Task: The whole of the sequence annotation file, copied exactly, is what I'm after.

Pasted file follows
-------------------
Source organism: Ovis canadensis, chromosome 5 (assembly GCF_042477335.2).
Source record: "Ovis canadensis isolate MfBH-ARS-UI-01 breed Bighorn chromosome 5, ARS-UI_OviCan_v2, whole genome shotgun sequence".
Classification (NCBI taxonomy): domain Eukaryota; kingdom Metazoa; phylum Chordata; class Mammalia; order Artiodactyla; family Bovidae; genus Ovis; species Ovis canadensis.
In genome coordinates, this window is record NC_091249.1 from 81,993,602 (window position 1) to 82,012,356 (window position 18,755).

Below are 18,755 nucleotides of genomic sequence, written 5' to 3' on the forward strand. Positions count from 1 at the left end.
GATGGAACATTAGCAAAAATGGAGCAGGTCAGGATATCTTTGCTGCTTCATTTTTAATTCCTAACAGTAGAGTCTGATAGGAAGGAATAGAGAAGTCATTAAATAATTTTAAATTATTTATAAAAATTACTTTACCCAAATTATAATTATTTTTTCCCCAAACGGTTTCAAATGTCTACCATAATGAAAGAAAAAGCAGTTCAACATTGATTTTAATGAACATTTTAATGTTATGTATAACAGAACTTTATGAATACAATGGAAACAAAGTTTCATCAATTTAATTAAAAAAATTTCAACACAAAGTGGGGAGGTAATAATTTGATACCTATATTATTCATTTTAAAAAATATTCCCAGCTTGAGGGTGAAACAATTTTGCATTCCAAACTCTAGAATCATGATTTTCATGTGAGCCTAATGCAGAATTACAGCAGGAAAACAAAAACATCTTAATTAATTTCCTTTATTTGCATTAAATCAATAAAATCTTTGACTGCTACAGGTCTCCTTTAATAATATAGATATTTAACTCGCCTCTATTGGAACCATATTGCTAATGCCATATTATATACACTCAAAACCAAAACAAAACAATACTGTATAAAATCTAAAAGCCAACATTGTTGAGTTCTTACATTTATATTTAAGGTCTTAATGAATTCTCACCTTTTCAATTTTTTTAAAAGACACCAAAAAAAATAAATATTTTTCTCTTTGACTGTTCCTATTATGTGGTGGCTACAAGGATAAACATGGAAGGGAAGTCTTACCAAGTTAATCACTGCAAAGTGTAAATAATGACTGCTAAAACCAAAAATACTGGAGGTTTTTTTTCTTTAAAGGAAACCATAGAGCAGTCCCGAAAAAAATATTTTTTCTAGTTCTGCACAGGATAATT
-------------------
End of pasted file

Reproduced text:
Source organism: Ovis canadensis, chromosome 5 (assembly GCF_042477335.2).
Source record: "Ovis canadensis isolate MfBH-ARS-UI-01 breed Bighorn chromosome 5, ARS-UI_OviCan_v2, whole genome shotgun sequence".
Classification (NCBI taxonomy): domain Eukaryota; kingdom Metazoa; phylum Chordata; class Mammalia; order Artiodactyla; family Bovidae; genus Ovis; species Ovis canadensis.
In genome coordinates, this window is record NC_091249.1 from 81,993,602 (window position 1) to 82,012,356 (window position 18,755).

Below are 18,755 nucleotides of genomic sequence, written 5' to 3' on the forward strand. Positions count from 1 at the left end.
GATGGAACATTAGCAAAAATGGAGCAGGTCAGGATATCTTTGCTGCTTCATTTTTAATTCCTAACAGTAGAGTCTGATAGGAAGGAATAGAGAAGTCATTAAATAATTTTAAATTATTTATAAAAATTACTTTACCCAAATTATAATTATTTTTTCCCCAAACGGTTTCAAATGTCTACCATAATGAAAGAAAAAGCAGTTCAACATTGATTTTAATGAACATTTTAATGTTATGTATAACAGAACTTTATGAATACAATGGAAACAAAGTTTCATCAATTTAATTAAAAAAATTTCAACACAAAGTGGGGAGGTAATAATTTGATACCTATATTATTCATTTTAAAAAATATTCCCAGCTTGAGGGTGAAACAATTTTGCATTCCAAACTCTAGAATCATGATTTTCATGTGAGCCTAATGCAGAATTACAGCAGGAAAACAAAAACATCTTAATTAATTTCCTTTATTTGCATTAAATCAATAAAATCTTTGACTGCTACAGGTCTCCTTTAATAATATAGATATTTAACTCGCCTCTATTGGAACCATATTGCTAATGCCATATTATATACACTCAAAACCAAAACAAAACAATACTGTATAAAATCTAAAAGCCAACATTGTTGAGTTCTTACATTTATATTTAAGGTCTTAATGAATTCTCACCTTTTCAATTTTTTTAAAAGACACCAAAAAAAATAAATATTTTTCTCTTTGACTGTTCCTATTATGTGGTGGCTACAAGGATAAACATGGAAGGGAAGTCTTACCAAGTTAATCACTGCAAAGTGTAAATAATGACTGCTAAAACCAAAAATACTGGAGGTTTTTTTTCTTTAAAGGAAACCATAGAGCAGTCCCGAAAAAAATATTTTTTCTAGTTCTGCACAGGATAATT